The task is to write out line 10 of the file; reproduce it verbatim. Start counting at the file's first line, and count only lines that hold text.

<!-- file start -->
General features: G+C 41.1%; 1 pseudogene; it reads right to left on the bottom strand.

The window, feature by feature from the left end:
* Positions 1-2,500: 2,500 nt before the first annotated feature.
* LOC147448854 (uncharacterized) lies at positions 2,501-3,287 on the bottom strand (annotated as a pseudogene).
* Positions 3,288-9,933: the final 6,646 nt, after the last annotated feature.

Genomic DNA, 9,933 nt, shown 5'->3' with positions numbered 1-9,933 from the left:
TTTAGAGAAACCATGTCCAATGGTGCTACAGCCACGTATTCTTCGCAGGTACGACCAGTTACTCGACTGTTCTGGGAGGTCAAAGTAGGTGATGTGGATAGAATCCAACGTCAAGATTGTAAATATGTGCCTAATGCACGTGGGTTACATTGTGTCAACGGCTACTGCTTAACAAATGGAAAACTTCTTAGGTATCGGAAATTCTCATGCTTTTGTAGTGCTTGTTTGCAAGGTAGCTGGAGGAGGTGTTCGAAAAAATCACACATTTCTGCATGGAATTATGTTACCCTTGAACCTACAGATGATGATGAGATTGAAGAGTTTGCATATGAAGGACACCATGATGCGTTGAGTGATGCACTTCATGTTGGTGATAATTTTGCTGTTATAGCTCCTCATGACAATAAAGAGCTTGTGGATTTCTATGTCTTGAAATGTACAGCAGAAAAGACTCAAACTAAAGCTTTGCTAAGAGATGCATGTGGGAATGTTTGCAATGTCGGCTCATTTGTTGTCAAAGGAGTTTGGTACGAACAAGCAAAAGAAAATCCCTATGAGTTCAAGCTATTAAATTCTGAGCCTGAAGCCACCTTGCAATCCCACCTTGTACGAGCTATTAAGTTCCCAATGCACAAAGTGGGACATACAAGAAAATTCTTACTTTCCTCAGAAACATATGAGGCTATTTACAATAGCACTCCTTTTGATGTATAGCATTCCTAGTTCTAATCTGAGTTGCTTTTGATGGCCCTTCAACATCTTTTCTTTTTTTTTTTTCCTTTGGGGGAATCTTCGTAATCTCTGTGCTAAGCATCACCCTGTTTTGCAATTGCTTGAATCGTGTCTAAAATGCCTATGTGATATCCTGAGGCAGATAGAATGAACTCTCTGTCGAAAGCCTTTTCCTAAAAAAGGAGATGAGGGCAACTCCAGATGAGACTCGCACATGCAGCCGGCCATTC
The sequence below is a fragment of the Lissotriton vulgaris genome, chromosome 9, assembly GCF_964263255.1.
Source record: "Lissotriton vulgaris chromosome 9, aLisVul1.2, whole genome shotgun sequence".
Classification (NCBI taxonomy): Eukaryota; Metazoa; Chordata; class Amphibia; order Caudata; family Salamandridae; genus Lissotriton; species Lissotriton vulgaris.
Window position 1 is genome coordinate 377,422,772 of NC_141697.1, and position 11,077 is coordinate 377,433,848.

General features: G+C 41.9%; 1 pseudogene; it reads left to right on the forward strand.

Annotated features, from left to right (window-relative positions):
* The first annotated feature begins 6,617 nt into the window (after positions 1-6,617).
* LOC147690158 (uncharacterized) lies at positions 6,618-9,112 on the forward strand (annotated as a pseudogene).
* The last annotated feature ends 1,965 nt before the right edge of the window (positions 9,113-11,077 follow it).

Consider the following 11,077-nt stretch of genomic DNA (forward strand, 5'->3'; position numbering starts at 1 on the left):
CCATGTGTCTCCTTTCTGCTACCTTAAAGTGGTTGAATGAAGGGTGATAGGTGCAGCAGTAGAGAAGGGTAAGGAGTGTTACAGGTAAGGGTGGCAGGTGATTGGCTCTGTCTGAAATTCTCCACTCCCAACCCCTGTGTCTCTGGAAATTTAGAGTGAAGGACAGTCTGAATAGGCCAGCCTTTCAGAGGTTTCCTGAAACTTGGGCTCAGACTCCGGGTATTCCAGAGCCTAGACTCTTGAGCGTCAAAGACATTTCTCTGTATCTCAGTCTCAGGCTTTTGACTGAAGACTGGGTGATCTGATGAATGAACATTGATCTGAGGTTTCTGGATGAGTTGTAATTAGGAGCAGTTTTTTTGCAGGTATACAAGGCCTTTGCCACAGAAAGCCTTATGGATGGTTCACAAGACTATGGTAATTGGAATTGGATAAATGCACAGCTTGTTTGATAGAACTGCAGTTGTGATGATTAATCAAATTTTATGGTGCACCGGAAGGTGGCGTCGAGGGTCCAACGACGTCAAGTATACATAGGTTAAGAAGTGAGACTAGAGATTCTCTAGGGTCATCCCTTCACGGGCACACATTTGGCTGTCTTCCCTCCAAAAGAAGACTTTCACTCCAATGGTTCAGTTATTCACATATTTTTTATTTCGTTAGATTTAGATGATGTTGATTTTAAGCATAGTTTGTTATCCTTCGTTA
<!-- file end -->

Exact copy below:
Classification (NCBI taxonomy): Eukaryota; Metazoa; Chordata; class Amphibia; order Caudata; family Salamandridae; genus Lissotriton; species Lissotriton vulgaris.